Reduce bureaucracy for community, indigenous groups embroiled in land rights challenges, report urges

Panoramic of Loboyoc town, Puerto Maldonado, Madre de Dios, Peru. CIFOR/Marco Simola
12 July 2018

BONN, Germany (Landscape News) – Formal land tenure claims — often stalled by costly legal disputes lasting up to 30 years – can only be properly implemented if they are backed by strong government support, according to a new report.

Honoring community and indigenous land tenure rights for more than 2.5 billion people worldwide whose livelihoods depend on collectively held land would help conserve forests, mitigate climate change, reduce environmental degradation and lead to sustainable development initiatives, said the authors of The Scramble for Land Rights: Reducing Inequity between Communities and Companies.

The paper launched Wednesday in Lima was jointly produced by scientists from World Resources Institute (WRI), the Center for International Forestry Research (CIFOR) and partners. It presents an analysis of data culled from countries where tensions over land rights are high, often due to overlapping rights.

As competition for land intensifies in tandem with global demand for food, fuel, minerals, fibers and wood products, and companies are increasing efforts to secure land, the benefits of community-level tenure security must not be overlooked, the report said.

While community groups spend years addressing legally mandated steps to formalize land rights, businesses often gain rights to extract resources from community lands within a month.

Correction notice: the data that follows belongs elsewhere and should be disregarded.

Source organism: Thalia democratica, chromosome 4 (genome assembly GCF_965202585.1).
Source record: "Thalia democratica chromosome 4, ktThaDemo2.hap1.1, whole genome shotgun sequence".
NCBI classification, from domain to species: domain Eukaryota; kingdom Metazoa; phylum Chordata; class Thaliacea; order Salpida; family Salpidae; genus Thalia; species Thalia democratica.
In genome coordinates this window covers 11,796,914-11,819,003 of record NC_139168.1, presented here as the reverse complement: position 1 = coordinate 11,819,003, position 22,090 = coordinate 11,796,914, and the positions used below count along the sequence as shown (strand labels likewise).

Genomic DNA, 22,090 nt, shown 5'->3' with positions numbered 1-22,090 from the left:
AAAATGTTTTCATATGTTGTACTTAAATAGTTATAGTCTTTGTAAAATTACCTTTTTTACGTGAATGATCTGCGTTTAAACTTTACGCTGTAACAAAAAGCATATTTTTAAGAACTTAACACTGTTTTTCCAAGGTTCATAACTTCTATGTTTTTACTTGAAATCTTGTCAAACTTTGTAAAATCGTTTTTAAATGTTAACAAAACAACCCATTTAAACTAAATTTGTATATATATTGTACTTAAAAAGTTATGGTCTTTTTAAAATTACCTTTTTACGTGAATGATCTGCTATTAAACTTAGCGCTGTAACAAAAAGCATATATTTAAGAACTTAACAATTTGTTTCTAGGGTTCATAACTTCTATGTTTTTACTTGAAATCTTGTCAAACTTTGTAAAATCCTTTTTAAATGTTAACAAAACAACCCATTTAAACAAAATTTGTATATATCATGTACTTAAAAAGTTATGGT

Researchers scrutinized data on 19 community land rights formalization processes in 15 countries, equally distributed across Africa, Asia and Latin America. They isolated five main factors hindering formalization, including burdensome and inaccessible community procedures, and regulatory and policy frameworks favoring investors over community formalization procedures.

In Latin America, where the non-governmental organization Global Witness reports almost 200 people were killed in 2017 due to related conflicts, titling of indigenous lands is a a drawn out, expensive – and sometimes dangerous – process.

In comparison, companies following procedures for land access also face bureaucratic obstacles, but they are in a much better position to address them, the report states. Companies have more funding, can find legal loopholes and can more easily go around the law to move the process along.

This imbalance in the playing field for communities and companies also leads to conflict, said Anne Larson, principal scientist in Lima with CIFOR.

“In Peru, even land titles are not sufficient to guarantee control over the territory, as pressure exists over strategic extractive and agroindustry resources in the Amazon,” she said.

“Boundary problems and overlaps with production forests and the separate classification of agricultural land, which can be titled, and forest land, which cannot, are two of the main sources of tensions and conflicts currently. Mechanisms to address conflict should be central in the titling process.”

More than half of land worldwide across all continents except Antarctica is claimed by local communities, including indigenous, customary peoples and other forest-dependent communities, but national laws recognize only 10 percent of land as belonging to communities, and another 8 percent is identified by governments for community use. As a result, a large portion of community land is not registered, titled or formally recognized.

PERUVIAN CHALLENGE

Since 1974, more than 1,300 native indigenous communities in the Peruvian Amazon have obtained title to about 12 million hectares of land, including 17 percent of the country’s forests.